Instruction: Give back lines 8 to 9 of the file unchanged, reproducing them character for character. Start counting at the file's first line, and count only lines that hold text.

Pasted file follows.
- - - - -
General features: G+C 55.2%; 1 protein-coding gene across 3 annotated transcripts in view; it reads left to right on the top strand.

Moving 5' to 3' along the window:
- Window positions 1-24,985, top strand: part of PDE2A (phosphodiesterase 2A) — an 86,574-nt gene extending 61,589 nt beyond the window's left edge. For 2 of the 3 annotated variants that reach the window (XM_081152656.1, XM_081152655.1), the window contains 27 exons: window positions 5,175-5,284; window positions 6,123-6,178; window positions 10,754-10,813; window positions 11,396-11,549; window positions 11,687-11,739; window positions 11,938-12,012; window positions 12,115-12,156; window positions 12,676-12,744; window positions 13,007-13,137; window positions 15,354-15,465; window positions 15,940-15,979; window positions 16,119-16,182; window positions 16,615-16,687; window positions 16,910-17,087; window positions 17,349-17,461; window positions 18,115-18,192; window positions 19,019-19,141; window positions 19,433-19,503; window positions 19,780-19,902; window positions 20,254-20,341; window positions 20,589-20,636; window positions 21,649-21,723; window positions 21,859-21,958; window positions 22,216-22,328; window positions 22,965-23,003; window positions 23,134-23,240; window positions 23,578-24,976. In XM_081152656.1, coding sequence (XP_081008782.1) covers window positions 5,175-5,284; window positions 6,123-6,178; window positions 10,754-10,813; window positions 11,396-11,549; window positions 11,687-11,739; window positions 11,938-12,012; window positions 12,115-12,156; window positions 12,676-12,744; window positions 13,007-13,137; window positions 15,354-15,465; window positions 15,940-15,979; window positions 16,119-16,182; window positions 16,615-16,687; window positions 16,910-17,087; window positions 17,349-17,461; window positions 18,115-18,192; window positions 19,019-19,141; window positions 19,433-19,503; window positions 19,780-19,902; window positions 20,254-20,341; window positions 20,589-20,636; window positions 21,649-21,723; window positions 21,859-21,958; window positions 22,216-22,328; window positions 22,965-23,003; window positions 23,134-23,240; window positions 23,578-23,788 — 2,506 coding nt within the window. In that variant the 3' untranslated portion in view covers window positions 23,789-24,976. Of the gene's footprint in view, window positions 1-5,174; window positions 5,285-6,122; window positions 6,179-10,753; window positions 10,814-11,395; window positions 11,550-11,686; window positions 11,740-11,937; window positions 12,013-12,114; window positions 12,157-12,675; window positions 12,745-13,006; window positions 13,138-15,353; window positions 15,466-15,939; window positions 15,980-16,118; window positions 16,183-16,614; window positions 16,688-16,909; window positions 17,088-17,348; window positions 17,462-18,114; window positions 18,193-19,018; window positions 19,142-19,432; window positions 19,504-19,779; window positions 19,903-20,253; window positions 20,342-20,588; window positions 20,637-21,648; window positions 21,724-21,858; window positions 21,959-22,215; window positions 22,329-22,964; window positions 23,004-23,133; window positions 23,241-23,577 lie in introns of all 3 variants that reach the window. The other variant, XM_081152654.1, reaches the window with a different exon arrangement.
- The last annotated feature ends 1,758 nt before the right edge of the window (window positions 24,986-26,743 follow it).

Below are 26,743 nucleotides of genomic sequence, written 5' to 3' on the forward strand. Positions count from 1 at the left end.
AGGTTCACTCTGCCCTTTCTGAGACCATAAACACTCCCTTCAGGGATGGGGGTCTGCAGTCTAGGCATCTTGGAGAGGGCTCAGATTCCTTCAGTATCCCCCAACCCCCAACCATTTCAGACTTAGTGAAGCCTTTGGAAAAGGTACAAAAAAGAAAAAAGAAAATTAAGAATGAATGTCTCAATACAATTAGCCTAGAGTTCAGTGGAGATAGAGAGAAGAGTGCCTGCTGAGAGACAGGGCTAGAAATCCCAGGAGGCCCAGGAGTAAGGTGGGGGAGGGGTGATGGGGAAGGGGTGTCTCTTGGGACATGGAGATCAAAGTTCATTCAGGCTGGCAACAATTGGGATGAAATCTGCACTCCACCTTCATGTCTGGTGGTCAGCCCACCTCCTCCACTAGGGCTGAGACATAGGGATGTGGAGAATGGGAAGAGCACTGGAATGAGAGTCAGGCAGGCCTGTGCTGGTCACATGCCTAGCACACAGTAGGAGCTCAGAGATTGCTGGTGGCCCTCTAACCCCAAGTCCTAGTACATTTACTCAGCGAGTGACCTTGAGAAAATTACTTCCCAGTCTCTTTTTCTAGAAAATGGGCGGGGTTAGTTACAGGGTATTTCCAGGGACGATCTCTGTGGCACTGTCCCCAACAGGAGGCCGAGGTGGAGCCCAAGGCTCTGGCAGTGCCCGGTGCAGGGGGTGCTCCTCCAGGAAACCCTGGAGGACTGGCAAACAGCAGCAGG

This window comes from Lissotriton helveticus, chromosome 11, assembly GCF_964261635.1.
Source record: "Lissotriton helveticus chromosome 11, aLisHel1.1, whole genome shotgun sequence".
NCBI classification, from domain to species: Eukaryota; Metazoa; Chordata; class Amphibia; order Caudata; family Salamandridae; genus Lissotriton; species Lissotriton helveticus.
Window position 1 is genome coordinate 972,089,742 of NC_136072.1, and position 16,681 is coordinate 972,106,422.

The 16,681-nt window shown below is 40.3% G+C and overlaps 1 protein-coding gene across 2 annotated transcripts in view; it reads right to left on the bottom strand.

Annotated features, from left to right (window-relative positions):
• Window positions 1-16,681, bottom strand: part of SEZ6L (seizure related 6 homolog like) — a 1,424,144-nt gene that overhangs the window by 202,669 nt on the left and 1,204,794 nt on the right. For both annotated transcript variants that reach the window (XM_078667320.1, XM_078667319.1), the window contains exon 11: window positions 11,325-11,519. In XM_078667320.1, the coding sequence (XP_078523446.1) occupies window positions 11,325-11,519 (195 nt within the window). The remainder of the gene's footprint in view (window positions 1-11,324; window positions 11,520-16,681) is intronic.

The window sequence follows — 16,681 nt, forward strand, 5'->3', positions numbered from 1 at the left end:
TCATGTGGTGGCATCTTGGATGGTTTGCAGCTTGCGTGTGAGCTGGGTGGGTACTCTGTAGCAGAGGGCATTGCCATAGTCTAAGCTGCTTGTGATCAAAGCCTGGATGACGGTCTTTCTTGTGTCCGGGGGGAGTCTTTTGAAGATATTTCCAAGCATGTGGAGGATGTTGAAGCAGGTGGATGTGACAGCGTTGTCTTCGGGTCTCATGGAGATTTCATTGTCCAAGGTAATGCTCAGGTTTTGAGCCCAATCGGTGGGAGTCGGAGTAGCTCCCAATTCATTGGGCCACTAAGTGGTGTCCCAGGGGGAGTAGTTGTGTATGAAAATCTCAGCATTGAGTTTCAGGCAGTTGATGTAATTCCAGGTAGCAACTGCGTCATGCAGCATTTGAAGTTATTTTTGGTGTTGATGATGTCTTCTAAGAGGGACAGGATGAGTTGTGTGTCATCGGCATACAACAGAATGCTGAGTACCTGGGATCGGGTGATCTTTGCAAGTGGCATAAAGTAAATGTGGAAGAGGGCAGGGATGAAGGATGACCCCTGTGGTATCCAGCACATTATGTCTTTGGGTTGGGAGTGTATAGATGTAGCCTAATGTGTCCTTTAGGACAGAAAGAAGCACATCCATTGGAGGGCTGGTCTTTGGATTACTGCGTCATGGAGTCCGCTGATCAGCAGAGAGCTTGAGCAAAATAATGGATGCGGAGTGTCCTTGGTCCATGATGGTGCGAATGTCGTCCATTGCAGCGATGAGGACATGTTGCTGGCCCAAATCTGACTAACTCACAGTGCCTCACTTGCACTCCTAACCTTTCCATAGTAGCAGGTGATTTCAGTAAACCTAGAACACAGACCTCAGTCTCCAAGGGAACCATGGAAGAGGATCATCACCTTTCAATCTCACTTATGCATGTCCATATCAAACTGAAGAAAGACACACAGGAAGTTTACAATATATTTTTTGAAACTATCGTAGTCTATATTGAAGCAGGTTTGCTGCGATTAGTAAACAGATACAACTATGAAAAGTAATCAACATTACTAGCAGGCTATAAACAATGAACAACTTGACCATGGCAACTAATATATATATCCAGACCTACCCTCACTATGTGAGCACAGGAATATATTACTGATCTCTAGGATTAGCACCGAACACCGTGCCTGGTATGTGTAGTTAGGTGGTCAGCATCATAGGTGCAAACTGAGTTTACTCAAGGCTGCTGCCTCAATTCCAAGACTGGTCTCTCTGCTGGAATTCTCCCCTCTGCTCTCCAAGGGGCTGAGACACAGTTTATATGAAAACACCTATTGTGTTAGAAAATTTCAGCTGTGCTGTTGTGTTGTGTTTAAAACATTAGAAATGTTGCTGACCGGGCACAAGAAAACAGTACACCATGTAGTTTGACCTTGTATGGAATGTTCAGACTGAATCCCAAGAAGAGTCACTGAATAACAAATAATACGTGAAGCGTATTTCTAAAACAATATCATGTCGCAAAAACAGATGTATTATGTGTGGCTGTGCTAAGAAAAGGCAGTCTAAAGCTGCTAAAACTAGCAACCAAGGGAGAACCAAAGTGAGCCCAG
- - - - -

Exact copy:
Source record: "Lissotriton helveticus chromosome 11, aLisHel1.1, whole genome shotgun sequence".
NCBI classification, from domain to species: Eukaryota; Metazoa; Chordata; class Amphibia; order Caudata; family Salamandridae; genus Lissotriton; species Lissotriton helveticus.